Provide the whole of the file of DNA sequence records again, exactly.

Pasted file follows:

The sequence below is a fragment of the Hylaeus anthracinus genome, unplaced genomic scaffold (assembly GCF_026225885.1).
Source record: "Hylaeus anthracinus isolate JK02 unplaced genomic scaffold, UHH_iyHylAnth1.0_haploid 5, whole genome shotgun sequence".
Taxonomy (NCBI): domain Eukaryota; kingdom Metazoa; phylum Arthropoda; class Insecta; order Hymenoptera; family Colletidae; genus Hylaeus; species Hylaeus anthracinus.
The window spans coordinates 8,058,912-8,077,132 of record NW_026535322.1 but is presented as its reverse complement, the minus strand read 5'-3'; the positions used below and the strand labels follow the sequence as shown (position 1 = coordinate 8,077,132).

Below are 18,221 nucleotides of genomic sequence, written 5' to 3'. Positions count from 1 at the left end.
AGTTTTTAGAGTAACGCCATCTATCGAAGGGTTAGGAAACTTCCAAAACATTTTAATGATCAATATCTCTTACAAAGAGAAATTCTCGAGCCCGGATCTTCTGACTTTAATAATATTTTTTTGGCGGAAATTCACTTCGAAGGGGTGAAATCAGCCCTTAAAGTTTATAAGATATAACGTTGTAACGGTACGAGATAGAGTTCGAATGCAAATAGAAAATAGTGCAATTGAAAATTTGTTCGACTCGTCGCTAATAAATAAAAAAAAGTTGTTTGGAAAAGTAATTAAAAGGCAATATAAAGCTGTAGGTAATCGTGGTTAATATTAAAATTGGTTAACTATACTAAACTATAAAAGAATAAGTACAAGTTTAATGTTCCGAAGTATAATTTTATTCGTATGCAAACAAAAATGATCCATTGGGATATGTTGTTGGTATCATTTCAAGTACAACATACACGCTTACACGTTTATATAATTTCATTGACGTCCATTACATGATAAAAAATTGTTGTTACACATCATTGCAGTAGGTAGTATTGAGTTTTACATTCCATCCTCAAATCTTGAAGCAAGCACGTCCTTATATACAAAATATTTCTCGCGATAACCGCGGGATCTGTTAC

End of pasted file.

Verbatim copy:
The sequence below is a fragment of the Hylaeus anthracinus genome, unplaced genomic scaffold (assembly GCF_026225885.1).
Source record: "Hylaeus anthracinus isolate JK02 unplaced genomic scaffold, UHH_iyHylAnth1.0_haploid 5, whole genome shotgun sequence".
Taxonomy (NCBI): domain Eukaryota; kingdom Metazoa; phylum Arthropoda; class Insecta; order Hymenoptera; family Colletidae; genus Hylaeus; species Hylaeus anthracinus.
The window spans coordinates 8,058,912-8,077,132 of record NW_026535322.1 but is presented as its reverse complement, the minus strand read 5'-3'; the positions used below and the strand labels follow the sequence as shown (position 1 = coordinate 8,077,132).

Below are 18,221 nucleotides of genomic sequence, written 5' to 3'. Positions count from 1 at the left end.
AGTTTTTAGAGTAACGCCATCTATCGAAGGGTTAGGAAACTTCCAAAACATTTTAATGATCAATATCTCTTACAAAGAGAAATTCTCGAGCCCGGATCTTCTGACTTTAATAATATTTTTTTGGCGGAAATTCACTTCGAAGGGGTGAAATCAGCCCTTAAAGTTTATAAGATATAACGTTGTAACGGTACGAGATAGAGTTCGAATGCAAATAGAAAATAGTGCAATTGAAAATTTGTTCGACTCGTCGCTAATAAATAAAAAAAAGTTGTTTGGAAAAGTAATTAAAAGGCAATATAAAGCTGTAGGTAATCGTGGTTAATATTAAAATTGGTTAACTATACTAAACTATAAAAGAATAAGTACAAGTTTAATGTTCCGAAGTATAATTTTATTCGTATGCAAACAAAAATGATCCATTGGGATATGTTGTTGGTATCATTTCAAGTACAACATACACGCTTACACGTTTATATAATTTCATTGACGTCCATTACATGATAAAAAATTGTTGTTACACATCATTGCAGTAGGTAGTATTGAGTTTTACATTCCATCCTCAAATCTTGAAGCAAGCACGTCCTTATATACAAAATATTTCTCGCGATAACCGCGGGATCTGTTAC